Orion Ensemble closes season with a timely tribute to Amy Beach
Despite widespread renewed interest in the music of Amy Beach, the pioneering American composer’s works remain largely terra incognita locally. In her lifetime (1867-1944) the Chicago Symphony Orchestra performed both Beach’s “Gaelic” symphony and her Piano Concerto, the latter with the composer as soloist. Her impressive oeuvre includes a Mass in E flat, Violin Sonata and over 150 songs.
Kudos to the Orion Ensemble for getting an early start on the Beach 150th birthday year of 2017 by presenting her Piano Quintet in F sharp minor Wednesday night at PianoForte.
Beach considered herself a concert pianist first rather than a composer and wrote both her concerto and quintet as vehicles for herself to perform. The portly shadow of Brahms looms large in the quintet’s stormy opening movement and the finale is perhaps not quite on the level as the two preceding sections. Still, like most of her music, Beach’s quintet is surely crafted and consistently engaging with an indelible melodic richness.
This program marks the Orion Ensemble’s first performances of Beach’s Piano Quintet, yet one would never know it from the vital and impassioned performance delivered Wednesday night. Orion members pianist Diana Schmück, violinist Florentina Ramniceanu and cellist Judy Stone were joined by violinist Mathias Tacke and violist Stephen Boe.
Beach’s keyboard part is formidable, yet Schmück handled all of the myriad challenges with consistent polish and fizzing virtuosity. The Adagio is the heart of the quintet, and the beguiling main theme was floated with refined feeling by Ramniceanu, with Stone’s cello reprise near the end of the movement just as affecting.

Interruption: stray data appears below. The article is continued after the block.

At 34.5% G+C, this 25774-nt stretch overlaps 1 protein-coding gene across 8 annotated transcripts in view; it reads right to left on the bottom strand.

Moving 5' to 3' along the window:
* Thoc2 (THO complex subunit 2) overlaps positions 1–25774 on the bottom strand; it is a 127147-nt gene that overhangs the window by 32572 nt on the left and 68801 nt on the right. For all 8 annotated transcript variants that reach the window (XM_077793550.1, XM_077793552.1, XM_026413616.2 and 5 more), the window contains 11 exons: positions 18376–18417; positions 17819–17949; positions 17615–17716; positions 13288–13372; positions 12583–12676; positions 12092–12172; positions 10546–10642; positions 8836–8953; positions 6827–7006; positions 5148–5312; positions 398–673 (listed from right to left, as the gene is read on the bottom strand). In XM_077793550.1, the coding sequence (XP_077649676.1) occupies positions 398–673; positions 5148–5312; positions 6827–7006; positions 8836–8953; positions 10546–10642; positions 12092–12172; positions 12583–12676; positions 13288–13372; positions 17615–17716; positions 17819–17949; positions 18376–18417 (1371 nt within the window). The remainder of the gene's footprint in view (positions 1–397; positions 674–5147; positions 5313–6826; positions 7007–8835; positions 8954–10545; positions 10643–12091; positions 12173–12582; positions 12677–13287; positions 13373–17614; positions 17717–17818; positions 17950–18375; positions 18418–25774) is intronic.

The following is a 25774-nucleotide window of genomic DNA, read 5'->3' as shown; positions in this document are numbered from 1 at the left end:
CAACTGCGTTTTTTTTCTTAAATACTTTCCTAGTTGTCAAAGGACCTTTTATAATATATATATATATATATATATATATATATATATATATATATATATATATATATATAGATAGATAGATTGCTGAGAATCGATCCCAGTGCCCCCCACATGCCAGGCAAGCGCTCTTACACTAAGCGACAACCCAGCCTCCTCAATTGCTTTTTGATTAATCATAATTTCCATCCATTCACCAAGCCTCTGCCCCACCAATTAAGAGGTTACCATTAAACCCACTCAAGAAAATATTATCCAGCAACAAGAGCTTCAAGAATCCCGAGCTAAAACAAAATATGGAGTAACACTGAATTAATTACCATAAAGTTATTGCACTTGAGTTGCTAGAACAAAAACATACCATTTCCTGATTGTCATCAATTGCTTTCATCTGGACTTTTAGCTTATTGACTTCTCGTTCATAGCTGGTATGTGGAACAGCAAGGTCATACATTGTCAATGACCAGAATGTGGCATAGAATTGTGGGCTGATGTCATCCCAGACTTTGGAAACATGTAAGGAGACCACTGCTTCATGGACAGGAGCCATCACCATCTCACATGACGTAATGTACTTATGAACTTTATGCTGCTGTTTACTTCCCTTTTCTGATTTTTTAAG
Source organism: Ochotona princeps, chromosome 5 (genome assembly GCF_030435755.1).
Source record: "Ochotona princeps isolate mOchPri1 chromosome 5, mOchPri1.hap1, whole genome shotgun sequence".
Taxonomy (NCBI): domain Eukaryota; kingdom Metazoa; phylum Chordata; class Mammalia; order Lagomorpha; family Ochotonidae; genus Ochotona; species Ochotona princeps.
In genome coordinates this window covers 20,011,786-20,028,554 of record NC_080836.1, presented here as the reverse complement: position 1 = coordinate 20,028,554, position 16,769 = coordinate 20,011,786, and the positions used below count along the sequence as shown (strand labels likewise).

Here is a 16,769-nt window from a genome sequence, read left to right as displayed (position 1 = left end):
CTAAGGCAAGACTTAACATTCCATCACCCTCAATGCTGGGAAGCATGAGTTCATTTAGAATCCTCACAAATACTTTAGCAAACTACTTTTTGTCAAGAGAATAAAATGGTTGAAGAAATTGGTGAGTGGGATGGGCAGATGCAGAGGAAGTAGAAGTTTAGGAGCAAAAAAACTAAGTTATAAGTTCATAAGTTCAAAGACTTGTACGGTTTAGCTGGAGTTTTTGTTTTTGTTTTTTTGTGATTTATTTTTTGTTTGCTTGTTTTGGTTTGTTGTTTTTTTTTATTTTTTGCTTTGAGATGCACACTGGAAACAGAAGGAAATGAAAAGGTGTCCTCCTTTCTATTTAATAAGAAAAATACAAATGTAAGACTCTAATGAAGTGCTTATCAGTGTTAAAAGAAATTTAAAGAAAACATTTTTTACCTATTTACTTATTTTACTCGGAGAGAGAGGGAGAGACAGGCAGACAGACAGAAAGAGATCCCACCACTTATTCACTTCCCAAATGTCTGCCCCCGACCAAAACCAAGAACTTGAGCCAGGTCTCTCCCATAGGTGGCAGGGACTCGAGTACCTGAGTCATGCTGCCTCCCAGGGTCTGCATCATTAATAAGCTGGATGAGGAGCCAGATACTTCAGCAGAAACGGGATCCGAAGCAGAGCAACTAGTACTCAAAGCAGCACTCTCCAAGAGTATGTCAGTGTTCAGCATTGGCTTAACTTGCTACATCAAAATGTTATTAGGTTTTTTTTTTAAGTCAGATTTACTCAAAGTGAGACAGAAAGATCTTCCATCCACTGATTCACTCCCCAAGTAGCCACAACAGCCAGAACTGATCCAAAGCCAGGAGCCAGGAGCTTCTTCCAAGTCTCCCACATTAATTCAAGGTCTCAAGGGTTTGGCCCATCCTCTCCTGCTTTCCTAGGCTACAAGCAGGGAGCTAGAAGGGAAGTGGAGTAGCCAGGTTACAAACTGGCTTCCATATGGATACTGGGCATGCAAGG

The entire ensemble played with notable fire and commitment, and Beach’s quintet received the most enthusiastic ovation of the evening, no mean feat when sharing a program with Brahms and Dvorak.
Brahms’ evergreen Clarinet Quintet opened the concert. Kathryne Pirtle’s personality-plus musicianship provided superb advocacy for Brahms’ late score throughout, Orion’s clarinetist playing with woody tone and great panache. Set against the rather subdued and fitfully cautious string ensemble, Brahms’ quintet had even more of a concertante feel than usual.
At times one would have liked a wider range of dynamics, particularly at the quiet end, which can, admittedly, be a challenge in PianoForte’s intimate, very live room. Also the gypsy interlude of the Adagio felt too easy-going and failed to provide the contrast and edgy swagger Brahms intended.
Still, led by Pirtle’s vivid playing this was a largely successful rendering with the performance growing more cohesive by the full ensemble as it unfolded.
The evening’s offbeat centerpiece, Dvorak’s Miniatures for two violins and viola, made a nice divertissement. Better known as Romantic Pieces in the revised version for violin and piano, these four concise nuggets are fully characteristic of the Czech composer’s melodic charm, even in small things. Violinist Florentina Ramniceanu brought lyric warmth to the lovely theme of the Cavatina and, along with Tacke and Boe, skillfully balanced the graceful lyricism and rustic vigor.
As part of their admirable outreach, the Orion Ensemble mentors members of the Chicago Youth Symphony, as well as young musicians from a variety of local schools.
As a bonus Wednesday, the Millennium Winds, a quintet of Youth Symphony members, offered two movements from Giuseppe Maria Cambini’s Wind Quintet No. 1 in B-flat Major. The performance was fluent and lively with some especially dazzling playing by clarinetist Anthony Dare, a senior at Main South High School in Park Ridge.
The program will be repeated 7:30 p.m. Sunday at the Music Institute of Chicago in Evanston.
The Orion Ensemble opens its 2016-17 season September 18 with music of Mozart, Zemlinsky and James Wintle. orionensemble.org.
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